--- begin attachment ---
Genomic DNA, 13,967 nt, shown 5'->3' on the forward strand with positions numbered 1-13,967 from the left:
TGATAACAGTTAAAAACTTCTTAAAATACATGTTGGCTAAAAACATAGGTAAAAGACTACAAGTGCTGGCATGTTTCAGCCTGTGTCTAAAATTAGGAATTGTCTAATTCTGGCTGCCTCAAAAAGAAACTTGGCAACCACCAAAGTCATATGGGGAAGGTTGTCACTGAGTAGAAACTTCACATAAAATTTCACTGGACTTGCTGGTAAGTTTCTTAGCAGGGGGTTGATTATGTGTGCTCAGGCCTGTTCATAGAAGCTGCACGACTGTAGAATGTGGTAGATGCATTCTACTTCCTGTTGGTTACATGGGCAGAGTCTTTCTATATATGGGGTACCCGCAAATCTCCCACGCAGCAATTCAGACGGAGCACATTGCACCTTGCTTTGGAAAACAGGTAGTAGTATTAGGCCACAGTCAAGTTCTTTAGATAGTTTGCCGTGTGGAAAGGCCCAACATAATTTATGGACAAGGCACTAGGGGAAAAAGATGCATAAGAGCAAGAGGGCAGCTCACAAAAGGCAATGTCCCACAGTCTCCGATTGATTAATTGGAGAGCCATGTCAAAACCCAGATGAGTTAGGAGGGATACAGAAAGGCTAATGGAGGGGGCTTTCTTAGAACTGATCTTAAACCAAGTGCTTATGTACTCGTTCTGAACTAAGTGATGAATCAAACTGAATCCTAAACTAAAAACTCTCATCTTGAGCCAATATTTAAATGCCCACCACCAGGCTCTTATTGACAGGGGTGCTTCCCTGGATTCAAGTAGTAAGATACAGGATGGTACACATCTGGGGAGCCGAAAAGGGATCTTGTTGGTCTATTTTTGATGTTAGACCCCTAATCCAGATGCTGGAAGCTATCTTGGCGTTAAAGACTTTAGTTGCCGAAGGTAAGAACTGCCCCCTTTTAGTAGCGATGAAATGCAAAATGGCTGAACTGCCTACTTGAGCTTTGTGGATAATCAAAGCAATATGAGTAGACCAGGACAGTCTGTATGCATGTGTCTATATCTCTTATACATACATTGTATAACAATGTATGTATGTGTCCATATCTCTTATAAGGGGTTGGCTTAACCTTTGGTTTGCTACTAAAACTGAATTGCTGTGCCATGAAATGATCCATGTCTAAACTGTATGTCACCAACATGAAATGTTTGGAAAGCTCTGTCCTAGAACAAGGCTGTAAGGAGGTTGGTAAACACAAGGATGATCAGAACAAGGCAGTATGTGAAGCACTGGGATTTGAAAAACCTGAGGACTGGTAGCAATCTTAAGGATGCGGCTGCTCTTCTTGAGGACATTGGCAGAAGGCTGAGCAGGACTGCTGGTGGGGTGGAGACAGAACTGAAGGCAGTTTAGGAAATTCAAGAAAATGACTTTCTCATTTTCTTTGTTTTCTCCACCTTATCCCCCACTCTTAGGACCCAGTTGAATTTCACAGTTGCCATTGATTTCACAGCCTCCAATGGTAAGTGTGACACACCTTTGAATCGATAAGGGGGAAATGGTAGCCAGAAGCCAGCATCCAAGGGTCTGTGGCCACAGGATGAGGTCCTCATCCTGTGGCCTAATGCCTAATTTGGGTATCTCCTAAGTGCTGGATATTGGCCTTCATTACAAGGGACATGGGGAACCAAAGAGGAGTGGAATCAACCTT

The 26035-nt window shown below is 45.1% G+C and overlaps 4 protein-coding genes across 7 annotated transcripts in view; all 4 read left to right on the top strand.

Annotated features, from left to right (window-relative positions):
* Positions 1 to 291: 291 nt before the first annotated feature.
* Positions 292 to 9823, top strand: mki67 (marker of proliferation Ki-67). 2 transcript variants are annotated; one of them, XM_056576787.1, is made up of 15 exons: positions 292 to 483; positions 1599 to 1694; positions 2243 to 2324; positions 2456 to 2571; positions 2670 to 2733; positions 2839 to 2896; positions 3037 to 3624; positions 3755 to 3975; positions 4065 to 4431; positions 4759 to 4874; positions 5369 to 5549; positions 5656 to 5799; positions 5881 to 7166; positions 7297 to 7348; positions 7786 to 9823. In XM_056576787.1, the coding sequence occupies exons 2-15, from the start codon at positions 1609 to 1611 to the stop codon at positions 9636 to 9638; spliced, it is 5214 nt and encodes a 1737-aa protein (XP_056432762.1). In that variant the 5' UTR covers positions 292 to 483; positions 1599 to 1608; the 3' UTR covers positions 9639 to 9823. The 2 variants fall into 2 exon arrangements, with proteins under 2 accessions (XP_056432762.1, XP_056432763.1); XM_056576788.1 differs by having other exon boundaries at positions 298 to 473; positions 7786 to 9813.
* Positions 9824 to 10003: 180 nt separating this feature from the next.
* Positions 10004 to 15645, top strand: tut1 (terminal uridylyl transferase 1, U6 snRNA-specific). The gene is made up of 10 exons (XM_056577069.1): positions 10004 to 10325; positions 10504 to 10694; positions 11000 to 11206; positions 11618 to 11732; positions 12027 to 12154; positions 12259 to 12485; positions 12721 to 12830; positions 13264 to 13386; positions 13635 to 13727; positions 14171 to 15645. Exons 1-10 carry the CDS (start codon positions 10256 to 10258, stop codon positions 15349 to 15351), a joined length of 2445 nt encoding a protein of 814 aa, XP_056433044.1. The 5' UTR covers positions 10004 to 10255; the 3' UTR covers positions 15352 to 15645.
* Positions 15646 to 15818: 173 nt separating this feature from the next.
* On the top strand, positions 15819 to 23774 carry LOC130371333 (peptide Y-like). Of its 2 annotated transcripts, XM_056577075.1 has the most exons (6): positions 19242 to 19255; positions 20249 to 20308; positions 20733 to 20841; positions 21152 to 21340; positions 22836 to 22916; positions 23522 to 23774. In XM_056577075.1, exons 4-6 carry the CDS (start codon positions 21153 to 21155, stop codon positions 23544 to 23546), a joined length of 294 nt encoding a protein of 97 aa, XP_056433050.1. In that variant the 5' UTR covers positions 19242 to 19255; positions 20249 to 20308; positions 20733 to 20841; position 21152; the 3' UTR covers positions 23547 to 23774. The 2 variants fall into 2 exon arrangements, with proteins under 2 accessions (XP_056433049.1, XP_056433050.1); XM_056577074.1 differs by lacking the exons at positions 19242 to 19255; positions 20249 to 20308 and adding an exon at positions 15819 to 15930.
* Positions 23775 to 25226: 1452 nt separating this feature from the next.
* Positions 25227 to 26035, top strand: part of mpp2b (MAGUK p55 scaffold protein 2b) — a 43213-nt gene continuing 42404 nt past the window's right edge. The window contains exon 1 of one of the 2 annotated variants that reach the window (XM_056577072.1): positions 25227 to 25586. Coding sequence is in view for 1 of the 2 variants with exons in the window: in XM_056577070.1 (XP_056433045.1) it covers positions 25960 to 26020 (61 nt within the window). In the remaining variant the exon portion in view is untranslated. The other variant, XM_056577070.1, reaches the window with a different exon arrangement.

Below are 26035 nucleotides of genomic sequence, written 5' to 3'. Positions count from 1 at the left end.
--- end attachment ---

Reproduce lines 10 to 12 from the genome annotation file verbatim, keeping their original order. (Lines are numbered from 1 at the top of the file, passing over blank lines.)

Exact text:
* On the top strand, positions 15819 to 23774 carry LOC130371333 (peptide Y-like). Of its 2 annotated transcripts, XM_056577075.1 has the most exons (6): positions 19242 to 19255; positions 20249 to 20308; positions 20733 to 20841; positions 21152 to 21340; positions 22836 to 22916; positions 23522 to 23774. In XM_056577075.1, exons 4-6 carry the CDS (start codon positions 21153 to 21155, stop codon positions 23544 to 23546), a joined length of 294 nt encoding a protein of 97 aa, XP_056433050.1. In that variant the 5' UTR covers positions 19242 to 19255; positions 20249 to 20308; positions 20733 to 20841; position 21152; the 3' UTR covers positions 23547 to 23774. The 2 variants fall into 2 exon arrangements, with proteins under 2 accessions (XP_056433049.1, XP_056433050.1); XM_056577074.1 differs by lacking the exons at positions 19242 to 19255; positions 20249 to 20308 and adding an exon at positions 15819 to 15930.
* Positions 23775 to 25226: 1452 nt separating this feature from the next.
* Positions 25227 to 26035, top strand: part of mpp2b (MAGUK p55 scaffold protein 2b) — a 43213-nt gene continuing 42404 nt past the window's right edge. The window contains exon 1 of one of the 2 annotated variants that reach the window (XM_056577072.1): positions 25227 to 25586. Coding sequence is in view for 1 of the 2 variants with exons in the window: in XM_056577070.1 (XP_056433045.1) it covers positions 25960 to 26020 (61 nt within the window). In the remaining variant the exon portion in view is untranslated. The other variant, XM_056577070.1, reaches the window with a different exon arrangement.